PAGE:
• Reply 10 of 56
    applesauce007applesauce007 Posts: 1,682member
    Quote:
    Originally Posted by jd_in_sb View Post



    I think the market for Swiss watches that have battery life longer than 18 hours is safe.



    Of course, just like the feature phones and dumb phones on sale today.

  • Reply 11 of 56
    Apparently, only a trademark has been registered and not any patent.

    Additionally, under Swiss law, if you don't make any use of a registered trademark for a certain period of time, any third party can challenge it and you risk to loose your rights.

    Hence, as it all but sure that current trademark owner of "Apple Watch" in Switzerland has made any use of it, Apple should not have any major difficulties to sell its latest product in this market, as well.
  • Reply 12 of 56
    jameskatt2jameskatt2 Posts: 720member

    April Fools!

     

    Switzerland is a small country.

     

    The Swiss can simply buy their Apple Watches in France or Germany.

  • Reply 13 of 56
    baconstangbaconstang Posts: 873member
    @ boredumb..."Good thing Apple hasn't tried developing a new line of chocolates..."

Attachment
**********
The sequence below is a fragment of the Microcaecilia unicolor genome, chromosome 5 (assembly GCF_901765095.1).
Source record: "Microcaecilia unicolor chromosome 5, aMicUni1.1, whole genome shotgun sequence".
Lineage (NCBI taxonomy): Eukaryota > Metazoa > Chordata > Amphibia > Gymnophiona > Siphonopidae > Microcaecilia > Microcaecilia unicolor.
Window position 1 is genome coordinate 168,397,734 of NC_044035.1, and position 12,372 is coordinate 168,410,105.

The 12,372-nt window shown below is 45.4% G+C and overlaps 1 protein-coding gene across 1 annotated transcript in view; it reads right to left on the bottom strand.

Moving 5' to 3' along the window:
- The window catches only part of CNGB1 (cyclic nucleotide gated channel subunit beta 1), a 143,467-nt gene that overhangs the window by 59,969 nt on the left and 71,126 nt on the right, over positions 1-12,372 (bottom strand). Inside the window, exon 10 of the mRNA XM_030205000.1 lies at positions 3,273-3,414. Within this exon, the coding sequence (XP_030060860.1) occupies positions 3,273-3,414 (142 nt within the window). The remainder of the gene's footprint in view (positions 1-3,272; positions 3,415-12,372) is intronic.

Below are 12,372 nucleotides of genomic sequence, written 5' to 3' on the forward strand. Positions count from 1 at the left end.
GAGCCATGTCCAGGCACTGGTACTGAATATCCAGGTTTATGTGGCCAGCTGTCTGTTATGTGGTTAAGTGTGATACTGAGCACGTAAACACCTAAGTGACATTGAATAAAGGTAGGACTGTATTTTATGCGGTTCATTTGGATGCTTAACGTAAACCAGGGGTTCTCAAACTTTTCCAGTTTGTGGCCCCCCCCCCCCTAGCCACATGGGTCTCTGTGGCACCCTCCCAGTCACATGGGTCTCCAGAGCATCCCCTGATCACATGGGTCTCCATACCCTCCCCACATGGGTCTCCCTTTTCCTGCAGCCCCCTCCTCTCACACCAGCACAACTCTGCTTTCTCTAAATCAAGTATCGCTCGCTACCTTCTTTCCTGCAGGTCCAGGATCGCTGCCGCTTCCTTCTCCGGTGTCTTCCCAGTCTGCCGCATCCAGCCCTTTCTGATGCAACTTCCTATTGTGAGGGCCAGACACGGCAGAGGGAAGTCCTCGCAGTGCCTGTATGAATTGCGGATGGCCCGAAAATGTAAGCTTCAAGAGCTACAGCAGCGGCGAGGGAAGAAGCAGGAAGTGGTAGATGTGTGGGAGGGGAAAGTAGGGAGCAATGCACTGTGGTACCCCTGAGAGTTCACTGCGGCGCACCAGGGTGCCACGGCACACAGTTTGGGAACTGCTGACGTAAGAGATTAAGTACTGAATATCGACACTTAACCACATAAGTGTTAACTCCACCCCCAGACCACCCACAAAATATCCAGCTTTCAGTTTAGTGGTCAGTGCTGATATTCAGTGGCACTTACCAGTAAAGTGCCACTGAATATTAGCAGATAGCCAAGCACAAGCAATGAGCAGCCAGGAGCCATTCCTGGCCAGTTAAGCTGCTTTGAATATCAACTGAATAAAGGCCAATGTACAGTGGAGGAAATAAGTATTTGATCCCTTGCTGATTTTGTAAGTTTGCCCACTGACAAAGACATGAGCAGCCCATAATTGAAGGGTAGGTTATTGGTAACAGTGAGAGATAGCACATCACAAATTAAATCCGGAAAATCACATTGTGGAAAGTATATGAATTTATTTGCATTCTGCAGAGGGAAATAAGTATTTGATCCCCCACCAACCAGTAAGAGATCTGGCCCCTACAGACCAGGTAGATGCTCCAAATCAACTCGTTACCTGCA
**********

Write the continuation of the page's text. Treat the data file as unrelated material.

Apple should market toilet paper to Fandroids. I'm sure they'd stock up on it.
  • Reply 14 of 56
    dewmedewme Posts: 4,184member

    Today's word of the day boys and girls is "Protectionism."

     

    That's spelled with a capital "P" - as in "Pathetic" and "Puny."

     

    The easy workaround: Basel.

  • Reply 15 of 56
    narcomanarcoma Posts: 37member

    According to iMore:

    "

    The trademark is in the news thanks to RTS and Reuters, who picked up their report yet somehow managed to misidentify the nature of the intellectual property claim as a patent instead of a trademark.

    All of this is currently moot, however, because Apple hasn't announced an Apple Watch launch for Switzerland yet. That means there's nothing to "hit" and really no story at all. Not unless and until Apple announces a launch for Switzerland that comes before the expiration date on the trademark.

    For now, we have 9 countries enough to worry about come pre-orders on April 10 and release on April 24."

  • Reply 16 of 56